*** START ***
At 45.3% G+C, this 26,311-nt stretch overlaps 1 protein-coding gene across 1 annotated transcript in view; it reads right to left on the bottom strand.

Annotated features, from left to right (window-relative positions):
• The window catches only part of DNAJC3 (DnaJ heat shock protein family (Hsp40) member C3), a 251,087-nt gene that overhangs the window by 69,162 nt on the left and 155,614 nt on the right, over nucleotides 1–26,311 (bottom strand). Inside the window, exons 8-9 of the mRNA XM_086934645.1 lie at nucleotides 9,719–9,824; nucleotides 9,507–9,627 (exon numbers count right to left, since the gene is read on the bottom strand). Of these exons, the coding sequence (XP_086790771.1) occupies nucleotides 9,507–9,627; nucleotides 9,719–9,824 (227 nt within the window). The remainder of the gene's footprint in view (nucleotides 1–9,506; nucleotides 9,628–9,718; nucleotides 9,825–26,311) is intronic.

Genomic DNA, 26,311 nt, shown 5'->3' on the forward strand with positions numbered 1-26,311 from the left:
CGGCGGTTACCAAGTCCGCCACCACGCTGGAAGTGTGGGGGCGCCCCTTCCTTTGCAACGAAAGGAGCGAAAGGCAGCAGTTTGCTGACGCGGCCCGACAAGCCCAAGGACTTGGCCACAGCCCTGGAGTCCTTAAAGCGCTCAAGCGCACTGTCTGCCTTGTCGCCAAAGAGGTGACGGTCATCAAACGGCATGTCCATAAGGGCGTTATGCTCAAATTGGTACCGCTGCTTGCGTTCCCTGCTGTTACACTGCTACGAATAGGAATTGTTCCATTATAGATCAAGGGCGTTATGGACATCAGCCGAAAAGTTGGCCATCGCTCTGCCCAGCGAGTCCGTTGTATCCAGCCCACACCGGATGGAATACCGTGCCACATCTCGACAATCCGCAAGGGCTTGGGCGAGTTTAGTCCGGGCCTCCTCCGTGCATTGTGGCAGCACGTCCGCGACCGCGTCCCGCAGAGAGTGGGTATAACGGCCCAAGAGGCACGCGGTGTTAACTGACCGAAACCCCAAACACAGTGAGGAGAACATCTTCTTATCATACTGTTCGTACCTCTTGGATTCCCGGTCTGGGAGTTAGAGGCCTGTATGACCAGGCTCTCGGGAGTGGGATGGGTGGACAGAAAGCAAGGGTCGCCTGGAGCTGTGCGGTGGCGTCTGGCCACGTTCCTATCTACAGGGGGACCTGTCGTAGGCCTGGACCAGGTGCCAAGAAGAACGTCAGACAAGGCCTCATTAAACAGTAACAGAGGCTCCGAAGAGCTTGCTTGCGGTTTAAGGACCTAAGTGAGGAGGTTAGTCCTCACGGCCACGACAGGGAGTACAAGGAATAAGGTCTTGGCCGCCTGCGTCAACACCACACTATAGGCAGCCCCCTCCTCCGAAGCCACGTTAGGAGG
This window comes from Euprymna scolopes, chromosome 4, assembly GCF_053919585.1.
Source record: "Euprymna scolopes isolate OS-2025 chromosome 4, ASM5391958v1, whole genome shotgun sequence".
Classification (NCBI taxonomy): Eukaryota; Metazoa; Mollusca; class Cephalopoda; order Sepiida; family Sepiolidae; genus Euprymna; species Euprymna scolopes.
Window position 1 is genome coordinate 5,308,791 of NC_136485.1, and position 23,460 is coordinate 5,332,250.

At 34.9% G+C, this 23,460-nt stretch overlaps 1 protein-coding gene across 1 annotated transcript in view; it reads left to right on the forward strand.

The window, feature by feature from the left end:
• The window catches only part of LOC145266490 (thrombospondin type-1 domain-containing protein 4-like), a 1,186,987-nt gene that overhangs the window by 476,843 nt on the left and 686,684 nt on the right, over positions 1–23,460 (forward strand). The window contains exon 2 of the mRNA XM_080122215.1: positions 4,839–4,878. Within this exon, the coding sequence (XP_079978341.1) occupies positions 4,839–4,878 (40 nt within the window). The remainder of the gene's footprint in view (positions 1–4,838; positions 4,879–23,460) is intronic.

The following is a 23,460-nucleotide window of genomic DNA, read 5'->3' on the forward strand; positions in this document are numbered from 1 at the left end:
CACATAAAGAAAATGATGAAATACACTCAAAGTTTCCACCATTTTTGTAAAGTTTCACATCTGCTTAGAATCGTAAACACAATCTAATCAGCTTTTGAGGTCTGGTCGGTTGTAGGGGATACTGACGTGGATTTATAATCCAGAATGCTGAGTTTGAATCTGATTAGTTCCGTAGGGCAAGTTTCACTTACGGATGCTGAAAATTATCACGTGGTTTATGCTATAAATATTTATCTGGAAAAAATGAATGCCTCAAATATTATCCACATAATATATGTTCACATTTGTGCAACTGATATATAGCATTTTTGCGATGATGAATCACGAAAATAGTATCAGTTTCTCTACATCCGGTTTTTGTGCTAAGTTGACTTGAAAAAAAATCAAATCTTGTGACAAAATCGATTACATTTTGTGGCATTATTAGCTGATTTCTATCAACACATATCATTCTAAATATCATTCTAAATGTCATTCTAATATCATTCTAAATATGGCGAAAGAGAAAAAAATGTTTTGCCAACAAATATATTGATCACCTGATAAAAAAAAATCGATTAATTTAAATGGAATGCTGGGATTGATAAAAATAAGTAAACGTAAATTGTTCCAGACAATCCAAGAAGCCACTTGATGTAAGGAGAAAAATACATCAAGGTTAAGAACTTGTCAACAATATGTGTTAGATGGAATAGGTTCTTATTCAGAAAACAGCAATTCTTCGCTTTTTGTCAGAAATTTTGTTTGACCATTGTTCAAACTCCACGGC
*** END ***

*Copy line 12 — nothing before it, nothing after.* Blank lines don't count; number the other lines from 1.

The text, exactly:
• The window catches only part of LOC145266490 (thrombospondin type-1 domain-containing protein 4-like), a 1,186,987-nt gene that overhangs the window by 476,843 nt on the left and 686,684 nt on the right, over positions 1–23,460 (forward strand). The window contains exon 2 of the mRNA XM_080122215.1: positions 4,839–4,878. Within this exon, the coding sequence (XP_079978341.1) occupies positions 4,839–4,878 (40 nt within the window). The remainder of the gene's footprint in view (positions 1–4,838; positions 4,879–23,460) is intronic.